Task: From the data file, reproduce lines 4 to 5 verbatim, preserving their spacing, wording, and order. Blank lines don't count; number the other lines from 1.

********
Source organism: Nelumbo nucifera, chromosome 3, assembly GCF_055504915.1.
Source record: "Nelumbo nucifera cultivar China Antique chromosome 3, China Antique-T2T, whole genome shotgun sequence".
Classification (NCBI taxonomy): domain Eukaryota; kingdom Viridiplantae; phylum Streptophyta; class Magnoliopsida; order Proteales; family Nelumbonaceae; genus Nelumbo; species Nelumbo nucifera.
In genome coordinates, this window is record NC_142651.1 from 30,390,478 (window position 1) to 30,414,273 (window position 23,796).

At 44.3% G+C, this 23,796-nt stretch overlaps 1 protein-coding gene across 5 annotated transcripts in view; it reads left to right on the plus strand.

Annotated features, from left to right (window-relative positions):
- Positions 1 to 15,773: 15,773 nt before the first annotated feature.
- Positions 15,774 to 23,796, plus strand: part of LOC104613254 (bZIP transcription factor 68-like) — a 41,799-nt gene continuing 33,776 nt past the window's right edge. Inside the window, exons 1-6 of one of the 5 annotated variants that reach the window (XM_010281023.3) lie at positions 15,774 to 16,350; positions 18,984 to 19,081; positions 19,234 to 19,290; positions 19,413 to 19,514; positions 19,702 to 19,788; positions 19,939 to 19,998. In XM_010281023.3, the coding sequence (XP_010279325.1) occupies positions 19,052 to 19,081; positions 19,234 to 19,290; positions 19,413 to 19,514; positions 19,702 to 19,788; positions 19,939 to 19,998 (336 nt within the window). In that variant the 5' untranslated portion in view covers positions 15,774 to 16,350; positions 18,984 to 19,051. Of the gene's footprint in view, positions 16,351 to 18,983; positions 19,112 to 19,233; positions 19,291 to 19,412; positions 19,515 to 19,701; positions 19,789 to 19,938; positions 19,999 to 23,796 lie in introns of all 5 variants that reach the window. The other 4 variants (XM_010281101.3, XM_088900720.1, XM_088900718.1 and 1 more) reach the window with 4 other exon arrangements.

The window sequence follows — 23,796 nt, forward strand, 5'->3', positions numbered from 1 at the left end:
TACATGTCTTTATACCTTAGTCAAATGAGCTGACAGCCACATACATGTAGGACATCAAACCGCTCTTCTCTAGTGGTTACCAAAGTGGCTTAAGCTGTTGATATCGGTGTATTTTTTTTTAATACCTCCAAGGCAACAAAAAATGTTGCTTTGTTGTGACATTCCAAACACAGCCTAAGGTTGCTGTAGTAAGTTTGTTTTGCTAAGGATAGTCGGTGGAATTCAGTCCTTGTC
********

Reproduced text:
In genome coordinates, this window is record NC_142651.1 from 30,390,478 (window position 1) to 30,414,273 (window position 23,796).

At 44.3% G+C, this 23,796-nt stretch overlaps 1 protein-coding gene across 5 annotated transcripts in view; it reads left to right on the plus strand.